You may be asked, however, to pay for work that has already been performed, which could end up in a monthly billing program or something similar to a subscription plan when work has to continue over a period of time.

3. They Promise to Remove Accurate Negative Items

In fact, no credit repair organization can promise to remove items from your report. They don’t have that power—they can only help you make a case that items should be removed. The credit bureaus and creditors take it from there.

So, if a credit repair company is promising to remove items—especially accurate ones—it’s a red flag. That’s true whether or not you’re asked for advance payment.

4. They Otherwise Violate the Credit Repair Organizations Act

If a company does anything else that violates CROA rules, it’s probably not a legitimate credit repair business. Some other things prohibited by the CROA include making false statements to the credit bureaus or creditors, attempting to falsify data or identification to keep information off a consumer credit record or misrepresenting services to consumers.

The CROA also requires that consumers be able to cancel their credit repair contracts at any time.

Other Ways to Assess a Credit Repair Company

If you can’t tell that a credit repair company is displaying one of these red flags, does that mean they’re legitimate? Maybe, but maybe not. Make sure to do a bit of research before you choose a company. That might include reading reviews on the Better Business Bureau website or checking the Consumer Financial Protection Bureau website to see if anyone has lodged a complaint against the company. You can also read public reviews, such as those on Google.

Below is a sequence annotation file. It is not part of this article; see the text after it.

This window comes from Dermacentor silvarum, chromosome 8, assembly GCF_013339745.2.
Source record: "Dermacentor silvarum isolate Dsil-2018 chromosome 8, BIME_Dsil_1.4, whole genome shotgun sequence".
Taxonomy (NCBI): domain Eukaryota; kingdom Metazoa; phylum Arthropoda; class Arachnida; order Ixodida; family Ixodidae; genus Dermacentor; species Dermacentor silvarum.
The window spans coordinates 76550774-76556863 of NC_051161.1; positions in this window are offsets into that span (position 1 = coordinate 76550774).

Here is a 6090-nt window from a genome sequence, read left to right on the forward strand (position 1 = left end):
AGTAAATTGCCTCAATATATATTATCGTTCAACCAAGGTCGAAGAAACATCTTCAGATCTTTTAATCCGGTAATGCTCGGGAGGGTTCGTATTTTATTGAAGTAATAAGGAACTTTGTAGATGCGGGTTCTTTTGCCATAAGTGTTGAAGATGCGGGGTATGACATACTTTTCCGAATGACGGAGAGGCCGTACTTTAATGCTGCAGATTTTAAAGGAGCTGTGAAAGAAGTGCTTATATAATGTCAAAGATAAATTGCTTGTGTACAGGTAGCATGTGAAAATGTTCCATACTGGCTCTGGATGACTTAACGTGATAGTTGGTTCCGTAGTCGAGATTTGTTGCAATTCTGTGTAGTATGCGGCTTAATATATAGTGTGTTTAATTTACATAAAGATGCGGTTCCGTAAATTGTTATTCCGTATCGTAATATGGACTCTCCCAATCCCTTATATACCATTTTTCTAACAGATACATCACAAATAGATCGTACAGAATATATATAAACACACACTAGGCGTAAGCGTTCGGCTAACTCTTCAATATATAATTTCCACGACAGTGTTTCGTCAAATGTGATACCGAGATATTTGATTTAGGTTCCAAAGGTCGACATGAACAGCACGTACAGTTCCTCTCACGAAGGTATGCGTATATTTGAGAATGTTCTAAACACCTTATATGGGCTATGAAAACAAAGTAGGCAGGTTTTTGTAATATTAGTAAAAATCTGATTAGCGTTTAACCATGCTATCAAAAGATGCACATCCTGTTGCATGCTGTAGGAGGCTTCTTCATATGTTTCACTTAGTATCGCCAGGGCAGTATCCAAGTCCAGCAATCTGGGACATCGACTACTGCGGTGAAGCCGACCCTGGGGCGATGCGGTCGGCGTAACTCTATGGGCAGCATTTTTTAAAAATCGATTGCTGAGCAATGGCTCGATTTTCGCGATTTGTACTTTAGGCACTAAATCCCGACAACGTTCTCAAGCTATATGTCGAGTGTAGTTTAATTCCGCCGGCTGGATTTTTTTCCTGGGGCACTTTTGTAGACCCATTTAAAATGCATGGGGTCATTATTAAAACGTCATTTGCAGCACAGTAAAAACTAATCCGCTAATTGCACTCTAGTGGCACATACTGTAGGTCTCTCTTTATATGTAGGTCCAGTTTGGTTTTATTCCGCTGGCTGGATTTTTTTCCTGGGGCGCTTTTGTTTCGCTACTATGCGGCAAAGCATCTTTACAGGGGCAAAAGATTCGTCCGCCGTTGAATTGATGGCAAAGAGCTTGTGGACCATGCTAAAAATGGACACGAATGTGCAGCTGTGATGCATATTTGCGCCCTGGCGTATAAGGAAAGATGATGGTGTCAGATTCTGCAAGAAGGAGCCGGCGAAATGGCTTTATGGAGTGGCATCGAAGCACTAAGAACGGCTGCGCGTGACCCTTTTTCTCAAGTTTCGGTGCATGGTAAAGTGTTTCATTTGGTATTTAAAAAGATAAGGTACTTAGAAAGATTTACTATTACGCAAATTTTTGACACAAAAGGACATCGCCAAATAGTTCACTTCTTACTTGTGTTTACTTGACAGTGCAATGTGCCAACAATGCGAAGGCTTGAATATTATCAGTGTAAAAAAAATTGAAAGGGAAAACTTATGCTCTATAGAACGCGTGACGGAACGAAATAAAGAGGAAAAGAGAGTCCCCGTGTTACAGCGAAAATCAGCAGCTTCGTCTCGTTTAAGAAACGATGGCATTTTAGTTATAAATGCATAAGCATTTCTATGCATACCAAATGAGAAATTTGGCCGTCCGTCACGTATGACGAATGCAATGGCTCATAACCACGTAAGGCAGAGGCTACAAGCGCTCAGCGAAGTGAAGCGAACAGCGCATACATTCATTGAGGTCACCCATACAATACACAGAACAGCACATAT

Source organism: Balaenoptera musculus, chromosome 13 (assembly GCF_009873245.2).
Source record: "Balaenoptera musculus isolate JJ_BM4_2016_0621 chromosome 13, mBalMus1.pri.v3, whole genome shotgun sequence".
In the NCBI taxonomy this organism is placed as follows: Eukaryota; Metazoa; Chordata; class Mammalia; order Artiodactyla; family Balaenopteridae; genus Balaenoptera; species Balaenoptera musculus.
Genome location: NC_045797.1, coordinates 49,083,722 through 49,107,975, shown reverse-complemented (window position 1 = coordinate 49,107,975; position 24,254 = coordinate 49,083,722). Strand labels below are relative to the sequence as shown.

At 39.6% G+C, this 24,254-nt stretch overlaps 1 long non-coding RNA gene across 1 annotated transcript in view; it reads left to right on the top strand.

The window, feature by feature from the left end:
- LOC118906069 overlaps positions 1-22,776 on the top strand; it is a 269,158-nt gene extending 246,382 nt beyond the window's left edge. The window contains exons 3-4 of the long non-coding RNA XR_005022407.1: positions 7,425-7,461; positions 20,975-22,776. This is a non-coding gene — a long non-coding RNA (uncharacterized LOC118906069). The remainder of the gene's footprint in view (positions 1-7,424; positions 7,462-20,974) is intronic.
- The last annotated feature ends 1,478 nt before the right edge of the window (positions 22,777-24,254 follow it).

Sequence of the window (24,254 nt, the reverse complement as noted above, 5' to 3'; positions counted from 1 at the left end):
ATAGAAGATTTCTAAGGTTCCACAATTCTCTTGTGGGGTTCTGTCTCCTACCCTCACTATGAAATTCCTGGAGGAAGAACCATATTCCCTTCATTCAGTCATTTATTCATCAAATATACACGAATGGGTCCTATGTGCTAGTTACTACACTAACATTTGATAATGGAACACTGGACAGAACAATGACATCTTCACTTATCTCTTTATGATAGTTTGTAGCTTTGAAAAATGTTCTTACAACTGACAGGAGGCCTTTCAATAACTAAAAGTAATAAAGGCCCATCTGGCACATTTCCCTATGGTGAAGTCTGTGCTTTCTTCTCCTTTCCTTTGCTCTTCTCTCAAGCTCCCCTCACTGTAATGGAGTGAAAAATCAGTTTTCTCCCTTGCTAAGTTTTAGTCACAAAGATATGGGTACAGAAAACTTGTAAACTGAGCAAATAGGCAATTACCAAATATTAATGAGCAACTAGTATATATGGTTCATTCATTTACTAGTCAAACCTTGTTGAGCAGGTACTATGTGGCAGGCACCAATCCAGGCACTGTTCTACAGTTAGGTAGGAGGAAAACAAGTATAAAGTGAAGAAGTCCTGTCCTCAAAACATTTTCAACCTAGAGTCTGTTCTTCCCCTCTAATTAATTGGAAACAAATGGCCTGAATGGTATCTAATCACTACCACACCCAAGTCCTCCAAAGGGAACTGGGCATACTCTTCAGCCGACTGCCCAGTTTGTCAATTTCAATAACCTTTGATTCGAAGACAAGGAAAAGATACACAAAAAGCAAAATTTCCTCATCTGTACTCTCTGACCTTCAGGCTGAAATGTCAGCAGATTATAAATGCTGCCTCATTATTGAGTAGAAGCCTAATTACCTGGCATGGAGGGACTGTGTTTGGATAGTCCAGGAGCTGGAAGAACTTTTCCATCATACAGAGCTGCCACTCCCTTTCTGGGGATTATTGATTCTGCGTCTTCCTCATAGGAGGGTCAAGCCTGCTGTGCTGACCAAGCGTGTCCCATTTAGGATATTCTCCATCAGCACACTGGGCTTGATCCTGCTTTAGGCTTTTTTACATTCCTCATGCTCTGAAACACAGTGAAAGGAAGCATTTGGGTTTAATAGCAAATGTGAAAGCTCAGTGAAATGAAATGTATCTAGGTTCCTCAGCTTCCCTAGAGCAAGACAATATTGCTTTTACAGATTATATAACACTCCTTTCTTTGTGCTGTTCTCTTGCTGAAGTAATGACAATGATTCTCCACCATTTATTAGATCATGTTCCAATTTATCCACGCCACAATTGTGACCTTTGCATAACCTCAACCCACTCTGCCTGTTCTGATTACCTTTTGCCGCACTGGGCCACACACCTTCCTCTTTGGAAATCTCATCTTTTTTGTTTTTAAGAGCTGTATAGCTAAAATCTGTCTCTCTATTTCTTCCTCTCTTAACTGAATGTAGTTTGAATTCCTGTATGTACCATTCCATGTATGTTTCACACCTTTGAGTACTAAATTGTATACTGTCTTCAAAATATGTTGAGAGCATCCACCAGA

Your Credit Repair Options

DIY credit repair is a valid option. You can send your own credit dispute letters or read up on what goes into a credit score so you know how to make positive changes in your money management habits. That can have a positive impact on your credit in the future.

Many people don't have the time or means to go it alone. Work with a credit repair organization, like, to save time and gain peace of mind.

However, many people don’t have the time or means to go it alone. If you work, you probably don’t want to spend your free time poring over your credit history or following up on dispute letters. And many people don’t know where to start and find the complex information involved in credit reporting daunting. Service costs for professional credit repair often amount to a soda and a candy bar a day, and the peace of mind and time savings that professional help brings can be much more valuable than that—which is why many people consider turning to credit repair organizations such as for help. Check out our services today to learn more about what we can do for you.